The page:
MR. ARTHUR BILLERWELL, Hon. Sec. of the Kookaburra Motor-Cycle Club.MOTORS & MOTORING. (1913, February 9). Sunday Times (Sydney, NSW : 1895 - 1930), p. 18. Retrieved from

KOOKABURRA MOTOR-CYCLE CLUB. This club has made an important move recently by securing a site for a permanent clubhouse at Newport, where 7 ½ acres of land have been purchased by the camping section at Bilgola, having easy access to the beach. The property purchased is described as picturesque, and possessing many attractive features for those motor-cyclists who have a leaning towards Nature, and its extent will permit of its being made particularly valuable in the future. It is intended to erect a bungalow club-house at once, the building having two rooms and a kitchen, as well as wide verandahs on each side for 'sleeping out.' In addition there will be a smoke room, separated from the main building, in a position where Nature has already almost provided a room. The dining-room and outdoor kitchen are also to be situated a little distance away from the club house, in a beautiful palm grove, close beside the banks of a creek of pure, freshwater. Besides these buildings, the plans include these of a garage with a suitable work bench to permit of members overhauling their motorcycle engines on wet days. The club-house will no doubt be the rendezvous of the Kookaburras during the Summer months. The Kookaburra Club's committee has decided, on account of the bad state of the roads, to make a centre to which the majority of club runs will be held. The plan selected, has not been divulged at present, but it is stated it offers facilities for football, cricket, or other outdoor games, as well as motorcycle frolics; and two out of every month's week-end runs are to be to it. The other runs will include a week-end tour and a visit to such old motor-cycling haunts as Windsor, Appin, Springwood, etc.- 

The migration of Kookaburras from their present Summer quarters is promised for April 13 and once again the birds find themselves connected with mystic 13. It has frequently been commented on how this club flirts with the supposedly unlucky number.  The club will hold the opening run of its touring season on April 19 and 20.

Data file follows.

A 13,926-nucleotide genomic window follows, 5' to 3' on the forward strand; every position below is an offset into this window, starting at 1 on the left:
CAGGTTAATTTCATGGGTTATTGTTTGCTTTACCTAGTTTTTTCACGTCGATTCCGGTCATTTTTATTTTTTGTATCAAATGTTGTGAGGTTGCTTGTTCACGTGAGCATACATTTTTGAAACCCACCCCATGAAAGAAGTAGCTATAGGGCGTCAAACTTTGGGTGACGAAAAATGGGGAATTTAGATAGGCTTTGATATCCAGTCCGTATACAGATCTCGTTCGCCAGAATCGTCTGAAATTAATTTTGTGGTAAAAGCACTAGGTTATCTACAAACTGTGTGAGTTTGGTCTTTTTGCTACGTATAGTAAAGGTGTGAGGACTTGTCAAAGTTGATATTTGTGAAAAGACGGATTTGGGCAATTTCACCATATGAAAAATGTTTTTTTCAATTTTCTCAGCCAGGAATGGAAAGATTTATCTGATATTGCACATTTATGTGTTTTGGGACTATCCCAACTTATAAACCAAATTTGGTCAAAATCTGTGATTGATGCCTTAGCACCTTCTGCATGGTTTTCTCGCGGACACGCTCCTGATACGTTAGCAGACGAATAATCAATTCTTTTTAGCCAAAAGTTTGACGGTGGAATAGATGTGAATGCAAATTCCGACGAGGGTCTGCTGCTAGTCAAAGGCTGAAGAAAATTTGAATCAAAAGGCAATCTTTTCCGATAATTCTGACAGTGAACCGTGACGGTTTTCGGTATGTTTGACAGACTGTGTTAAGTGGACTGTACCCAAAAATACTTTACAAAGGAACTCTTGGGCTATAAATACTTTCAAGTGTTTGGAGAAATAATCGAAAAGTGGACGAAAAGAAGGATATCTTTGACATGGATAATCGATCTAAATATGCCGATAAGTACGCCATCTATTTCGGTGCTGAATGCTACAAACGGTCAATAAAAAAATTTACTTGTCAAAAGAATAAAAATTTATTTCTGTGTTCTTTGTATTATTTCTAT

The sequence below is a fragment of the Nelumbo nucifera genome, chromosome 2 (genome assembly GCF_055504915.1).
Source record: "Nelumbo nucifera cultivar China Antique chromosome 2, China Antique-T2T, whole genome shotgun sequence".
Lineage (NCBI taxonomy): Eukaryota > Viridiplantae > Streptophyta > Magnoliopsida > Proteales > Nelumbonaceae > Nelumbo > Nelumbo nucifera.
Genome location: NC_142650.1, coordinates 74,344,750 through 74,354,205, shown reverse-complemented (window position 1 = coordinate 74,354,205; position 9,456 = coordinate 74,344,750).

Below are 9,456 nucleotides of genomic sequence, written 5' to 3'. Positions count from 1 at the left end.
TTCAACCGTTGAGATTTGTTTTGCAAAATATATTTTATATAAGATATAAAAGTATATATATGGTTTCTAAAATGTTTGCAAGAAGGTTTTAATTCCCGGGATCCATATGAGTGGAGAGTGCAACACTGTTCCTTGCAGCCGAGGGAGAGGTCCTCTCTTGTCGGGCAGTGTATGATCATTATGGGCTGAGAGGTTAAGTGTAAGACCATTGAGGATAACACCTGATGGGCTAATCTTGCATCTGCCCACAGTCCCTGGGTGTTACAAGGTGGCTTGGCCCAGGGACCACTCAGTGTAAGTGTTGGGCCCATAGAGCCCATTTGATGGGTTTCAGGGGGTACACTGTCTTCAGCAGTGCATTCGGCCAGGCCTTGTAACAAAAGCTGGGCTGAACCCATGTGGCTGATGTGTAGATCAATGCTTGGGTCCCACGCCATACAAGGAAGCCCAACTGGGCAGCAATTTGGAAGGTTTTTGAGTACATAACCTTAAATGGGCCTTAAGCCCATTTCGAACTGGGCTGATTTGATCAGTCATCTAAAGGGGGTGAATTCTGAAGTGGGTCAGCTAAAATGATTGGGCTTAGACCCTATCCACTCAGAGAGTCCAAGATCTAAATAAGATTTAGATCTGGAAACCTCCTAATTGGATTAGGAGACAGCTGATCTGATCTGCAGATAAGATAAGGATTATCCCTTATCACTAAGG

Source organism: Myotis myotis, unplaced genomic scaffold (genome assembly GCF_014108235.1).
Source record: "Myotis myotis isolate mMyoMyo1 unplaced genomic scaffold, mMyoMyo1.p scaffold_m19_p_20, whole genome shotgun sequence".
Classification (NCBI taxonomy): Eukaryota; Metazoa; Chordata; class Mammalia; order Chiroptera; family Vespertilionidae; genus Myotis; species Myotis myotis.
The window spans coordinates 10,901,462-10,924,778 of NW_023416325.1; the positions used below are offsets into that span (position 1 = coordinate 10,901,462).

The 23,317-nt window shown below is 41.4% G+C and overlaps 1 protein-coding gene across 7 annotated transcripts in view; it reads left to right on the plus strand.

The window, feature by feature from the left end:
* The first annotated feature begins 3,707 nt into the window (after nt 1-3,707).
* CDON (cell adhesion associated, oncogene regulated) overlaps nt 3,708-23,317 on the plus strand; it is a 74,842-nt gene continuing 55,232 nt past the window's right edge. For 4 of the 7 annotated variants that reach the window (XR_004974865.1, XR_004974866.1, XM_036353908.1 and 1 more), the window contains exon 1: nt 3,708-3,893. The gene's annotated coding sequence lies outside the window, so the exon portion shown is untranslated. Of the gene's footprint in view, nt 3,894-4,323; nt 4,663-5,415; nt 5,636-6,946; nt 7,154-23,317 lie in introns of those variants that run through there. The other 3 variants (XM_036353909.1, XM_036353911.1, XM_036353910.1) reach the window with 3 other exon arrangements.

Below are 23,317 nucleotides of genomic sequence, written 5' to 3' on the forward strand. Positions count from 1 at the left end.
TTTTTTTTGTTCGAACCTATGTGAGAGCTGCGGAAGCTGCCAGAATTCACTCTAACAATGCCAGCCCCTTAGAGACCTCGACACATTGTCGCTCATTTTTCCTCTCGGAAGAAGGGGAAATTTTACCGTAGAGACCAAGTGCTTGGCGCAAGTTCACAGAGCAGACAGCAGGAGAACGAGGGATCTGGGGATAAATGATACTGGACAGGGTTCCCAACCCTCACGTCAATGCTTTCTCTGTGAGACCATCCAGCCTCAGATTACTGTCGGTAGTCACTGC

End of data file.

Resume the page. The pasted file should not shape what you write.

ON TOUR. Messrs. A. G. Biden and R. Readford are away at present on a holiday, at Oberon. They rode up on their motor-cycles, and report having found a 'teaser' of a new hill on the way up.  At present they are enjoying great relaxation among the rabbits and other game.


At a meeting held on Wednesday evening, a new motor-cycle club, called the Britannia, was formed successfully, about 25 members being enrolled. Mr. A. A. Levi was appointed Hon. secretary, and Mr. d. A. Zink Hon. treasurer/ both pro 'tern. A further meeting is to be -held on Wednesday evening at the Volunteer Hotel, George-street, when other office bearers will be elected. The club's opening run is to take place to-day, leaving the Glaciarium for Newport via Manly at 9.30 a.m. KOOKABURRA MOTOR-CYCLE CLUB. (1913, April 6).Sunday Times (Sydney, NSW : 1895 - 1930), p. 21. Retrieved from 

Following on from placing Newport Beach in public hands Warringah Shire Council sought to ensure other beaches were also part of the public's lands. 


Mr. Wearne (Minister for Lands) yesterday visited Bilgola Bay, north of Newport, and inspected a site which had been proposed as a seaside camp tor bush children. The Minister decided that the spot was too far distant from transport and other facilities, and that it was also unsuitable owing to the absence of life-saving apparatus. It was arranged that Dr. Arthur and Councillor Parr (Shire President) should confer regarding another site at Narrabeen.